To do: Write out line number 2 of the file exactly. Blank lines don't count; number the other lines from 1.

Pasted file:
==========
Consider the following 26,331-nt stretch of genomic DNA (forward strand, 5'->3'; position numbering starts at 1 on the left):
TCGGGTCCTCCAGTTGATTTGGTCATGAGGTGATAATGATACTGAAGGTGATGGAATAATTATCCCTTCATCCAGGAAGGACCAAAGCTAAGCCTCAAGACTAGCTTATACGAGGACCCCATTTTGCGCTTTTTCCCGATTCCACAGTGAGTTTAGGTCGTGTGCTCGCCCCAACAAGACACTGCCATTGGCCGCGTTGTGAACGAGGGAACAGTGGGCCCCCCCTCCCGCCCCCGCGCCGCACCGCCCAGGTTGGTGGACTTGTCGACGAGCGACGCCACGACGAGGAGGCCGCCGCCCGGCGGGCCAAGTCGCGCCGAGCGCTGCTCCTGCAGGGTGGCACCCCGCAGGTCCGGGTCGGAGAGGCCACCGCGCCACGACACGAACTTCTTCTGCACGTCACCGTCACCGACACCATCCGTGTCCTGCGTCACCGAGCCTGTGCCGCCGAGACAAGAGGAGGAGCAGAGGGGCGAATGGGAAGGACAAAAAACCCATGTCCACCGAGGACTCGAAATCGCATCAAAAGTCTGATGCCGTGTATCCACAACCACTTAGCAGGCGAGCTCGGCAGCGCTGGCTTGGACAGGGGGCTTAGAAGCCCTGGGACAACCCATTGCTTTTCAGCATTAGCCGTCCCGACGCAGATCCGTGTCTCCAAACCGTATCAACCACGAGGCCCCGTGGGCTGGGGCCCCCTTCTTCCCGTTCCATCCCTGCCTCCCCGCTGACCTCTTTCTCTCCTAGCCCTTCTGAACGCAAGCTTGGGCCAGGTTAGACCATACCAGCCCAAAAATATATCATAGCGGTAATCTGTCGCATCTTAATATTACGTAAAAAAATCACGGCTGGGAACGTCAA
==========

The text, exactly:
TCGGGTCCTCCAGTTGATTTGGTCATGAGGTGATAATGATACTGAAGGTGATGGAATAATTATCCCTTCATCCAGGAAGGACCAAAGCTAAGCCTCAAGACTAGCTTATACGAGGACCCCATTTTGCGCTTTTTCCCGATTCCACAGTGAGTTTAGGTCGTGTGCTCGCCCCAACAAGACACTGCCATTGGCCGCGTTGTGAACGAGGGAACAGTGGGCCCCCCCTCCCGCCCCCGCGCCGCACCGCCCAGGTTGGTGGACTTGTCGACGAGCGACGCCACGACGAGGAGGCCGCCGCCCGGCGGGCCAAGTCGCGCCGAGCGCTGCTCCTGCAGGGTGGCACCCCGCAGGTCCGGGTCGGAGAGGCCACCGCGCCACGACACGAACTTCTTCTGCACGTCACCGTCACCGACACCATCCGTGTCCTGCGTCACCGAGCCTGTGCCGCCGAGACAAGAGGAGGAGCAGAGGGGCGAATGGGAAGGACAAAAAACCCATGTCCACCGAGGACTCGAAATCGCATCAAAAGTCTGATGCCGTGTATCCACAACCACTTAGCAGGCGAGCTCGGCAGCGCTGGCTTGGACAGGGGGCTTAGAAGCCCTGGGACAACCCATTGCTTTTCAGCATTAGCCGTCCCGACGCAGATCCGTGTCTCCAAACCGTATCAACCACGAGGCCCCGTGGGCTGGGGCCCCCTTCTTCCCGTTCCATCCCTGCCTCCCCGCTGACCTCTTTCTCTCCTAGCCCTTCTGAACGCAAGCTTGGGCCAGGTTAGACCATACCAGCCCAAAAATATATCATAGCGGTAATCTGTCGCATCTTAATATTACGTAAAAAAATCACGGCTGGGAACGTCAA